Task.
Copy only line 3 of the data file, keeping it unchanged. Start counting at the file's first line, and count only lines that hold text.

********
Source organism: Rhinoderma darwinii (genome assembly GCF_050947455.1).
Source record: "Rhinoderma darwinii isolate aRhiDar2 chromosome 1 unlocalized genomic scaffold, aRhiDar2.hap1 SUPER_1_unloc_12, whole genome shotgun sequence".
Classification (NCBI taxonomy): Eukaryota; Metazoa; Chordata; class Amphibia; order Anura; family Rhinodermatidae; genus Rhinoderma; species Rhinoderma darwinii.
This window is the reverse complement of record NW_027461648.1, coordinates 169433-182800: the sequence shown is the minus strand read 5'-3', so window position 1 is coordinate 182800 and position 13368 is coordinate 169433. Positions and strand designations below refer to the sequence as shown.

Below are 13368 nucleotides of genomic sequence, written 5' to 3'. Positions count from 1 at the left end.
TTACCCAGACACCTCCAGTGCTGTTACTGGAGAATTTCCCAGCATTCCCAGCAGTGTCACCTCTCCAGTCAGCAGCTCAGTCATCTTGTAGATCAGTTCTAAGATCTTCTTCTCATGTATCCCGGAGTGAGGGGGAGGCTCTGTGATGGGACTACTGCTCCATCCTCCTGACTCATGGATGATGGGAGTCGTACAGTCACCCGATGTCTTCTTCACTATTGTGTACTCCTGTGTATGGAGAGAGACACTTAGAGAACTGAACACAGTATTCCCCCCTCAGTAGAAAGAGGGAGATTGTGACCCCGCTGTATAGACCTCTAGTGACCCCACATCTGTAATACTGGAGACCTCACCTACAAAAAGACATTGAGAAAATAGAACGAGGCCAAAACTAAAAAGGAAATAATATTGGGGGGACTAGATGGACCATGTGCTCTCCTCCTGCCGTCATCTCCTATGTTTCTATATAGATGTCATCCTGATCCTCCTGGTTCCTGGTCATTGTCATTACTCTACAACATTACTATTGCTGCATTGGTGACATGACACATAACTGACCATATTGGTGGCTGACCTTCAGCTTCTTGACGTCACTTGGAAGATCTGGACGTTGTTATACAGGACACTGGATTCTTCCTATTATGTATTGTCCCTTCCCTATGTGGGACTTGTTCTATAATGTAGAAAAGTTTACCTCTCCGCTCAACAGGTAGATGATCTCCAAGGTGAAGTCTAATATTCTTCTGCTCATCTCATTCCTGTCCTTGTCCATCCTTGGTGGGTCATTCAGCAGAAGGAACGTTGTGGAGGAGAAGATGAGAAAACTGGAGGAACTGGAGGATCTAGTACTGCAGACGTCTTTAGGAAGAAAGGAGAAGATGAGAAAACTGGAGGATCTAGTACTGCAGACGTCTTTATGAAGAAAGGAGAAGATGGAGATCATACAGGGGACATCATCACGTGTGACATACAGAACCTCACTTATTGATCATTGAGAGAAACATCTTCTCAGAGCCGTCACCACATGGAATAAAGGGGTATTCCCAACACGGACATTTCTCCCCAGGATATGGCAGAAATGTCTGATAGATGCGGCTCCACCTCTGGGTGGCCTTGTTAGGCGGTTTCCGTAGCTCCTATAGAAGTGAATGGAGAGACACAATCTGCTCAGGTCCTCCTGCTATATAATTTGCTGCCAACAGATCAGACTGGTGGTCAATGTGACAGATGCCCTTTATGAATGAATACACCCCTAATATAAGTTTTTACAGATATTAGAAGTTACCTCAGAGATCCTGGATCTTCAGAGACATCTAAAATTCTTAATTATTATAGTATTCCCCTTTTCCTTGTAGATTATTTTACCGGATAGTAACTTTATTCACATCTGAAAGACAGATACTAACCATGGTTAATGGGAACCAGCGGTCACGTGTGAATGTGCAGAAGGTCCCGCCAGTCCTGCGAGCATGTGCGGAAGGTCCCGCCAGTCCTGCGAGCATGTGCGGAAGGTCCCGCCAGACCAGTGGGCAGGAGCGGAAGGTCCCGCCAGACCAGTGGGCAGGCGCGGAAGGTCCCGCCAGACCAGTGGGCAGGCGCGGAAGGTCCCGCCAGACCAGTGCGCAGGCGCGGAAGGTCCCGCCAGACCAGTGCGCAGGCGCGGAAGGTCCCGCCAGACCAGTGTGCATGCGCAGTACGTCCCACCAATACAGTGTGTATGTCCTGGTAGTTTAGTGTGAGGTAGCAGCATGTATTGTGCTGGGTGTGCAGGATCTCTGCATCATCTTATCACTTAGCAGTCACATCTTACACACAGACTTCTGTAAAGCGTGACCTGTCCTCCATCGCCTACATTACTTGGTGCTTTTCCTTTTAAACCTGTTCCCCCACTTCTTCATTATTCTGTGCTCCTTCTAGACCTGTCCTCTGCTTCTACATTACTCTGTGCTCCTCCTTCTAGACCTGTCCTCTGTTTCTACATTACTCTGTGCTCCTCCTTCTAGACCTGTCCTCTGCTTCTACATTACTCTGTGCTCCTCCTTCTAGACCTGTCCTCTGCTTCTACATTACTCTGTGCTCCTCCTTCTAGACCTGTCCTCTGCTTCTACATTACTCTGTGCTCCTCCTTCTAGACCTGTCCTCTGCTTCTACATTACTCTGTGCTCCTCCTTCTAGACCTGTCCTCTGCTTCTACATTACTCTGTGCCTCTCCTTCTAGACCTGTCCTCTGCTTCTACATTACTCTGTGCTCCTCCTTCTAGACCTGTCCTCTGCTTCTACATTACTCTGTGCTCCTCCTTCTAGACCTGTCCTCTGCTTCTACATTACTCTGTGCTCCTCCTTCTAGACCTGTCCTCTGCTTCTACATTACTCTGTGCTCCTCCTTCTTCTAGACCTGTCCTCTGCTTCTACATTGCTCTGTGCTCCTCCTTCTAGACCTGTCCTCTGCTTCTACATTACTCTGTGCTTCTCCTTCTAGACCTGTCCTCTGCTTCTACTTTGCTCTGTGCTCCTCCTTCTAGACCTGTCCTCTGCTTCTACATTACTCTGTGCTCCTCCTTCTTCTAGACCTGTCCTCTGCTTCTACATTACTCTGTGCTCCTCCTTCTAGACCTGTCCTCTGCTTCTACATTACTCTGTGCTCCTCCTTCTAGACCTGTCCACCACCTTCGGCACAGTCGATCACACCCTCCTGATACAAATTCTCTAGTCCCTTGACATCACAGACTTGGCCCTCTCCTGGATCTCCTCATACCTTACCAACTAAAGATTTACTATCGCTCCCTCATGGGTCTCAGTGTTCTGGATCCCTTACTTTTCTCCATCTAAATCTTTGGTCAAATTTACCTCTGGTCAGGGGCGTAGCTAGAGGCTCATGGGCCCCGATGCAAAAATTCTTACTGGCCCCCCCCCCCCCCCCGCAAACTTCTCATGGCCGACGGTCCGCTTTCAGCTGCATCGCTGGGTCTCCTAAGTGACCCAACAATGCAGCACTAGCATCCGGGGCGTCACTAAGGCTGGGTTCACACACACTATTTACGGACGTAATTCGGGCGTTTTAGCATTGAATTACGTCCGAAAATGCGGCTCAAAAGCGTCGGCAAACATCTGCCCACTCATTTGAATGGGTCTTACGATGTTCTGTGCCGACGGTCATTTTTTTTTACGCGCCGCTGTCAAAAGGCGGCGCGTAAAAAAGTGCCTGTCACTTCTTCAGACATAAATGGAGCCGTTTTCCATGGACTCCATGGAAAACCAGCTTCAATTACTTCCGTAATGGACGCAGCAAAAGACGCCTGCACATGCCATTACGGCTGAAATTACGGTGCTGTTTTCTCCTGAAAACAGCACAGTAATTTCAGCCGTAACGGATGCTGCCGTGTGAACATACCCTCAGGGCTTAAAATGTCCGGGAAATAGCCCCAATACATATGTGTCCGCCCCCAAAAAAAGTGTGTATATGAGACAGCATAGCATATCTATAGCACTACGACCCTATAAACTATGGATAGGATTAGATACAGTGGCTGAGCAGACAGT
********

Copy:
Classification (NCBI taxonomy): Eukaryota; Metazoa; Chordata; class Amphibia; order Anura; family Rhinodermatidae; genus Rhinoderma; species Rhinoderma darwinii.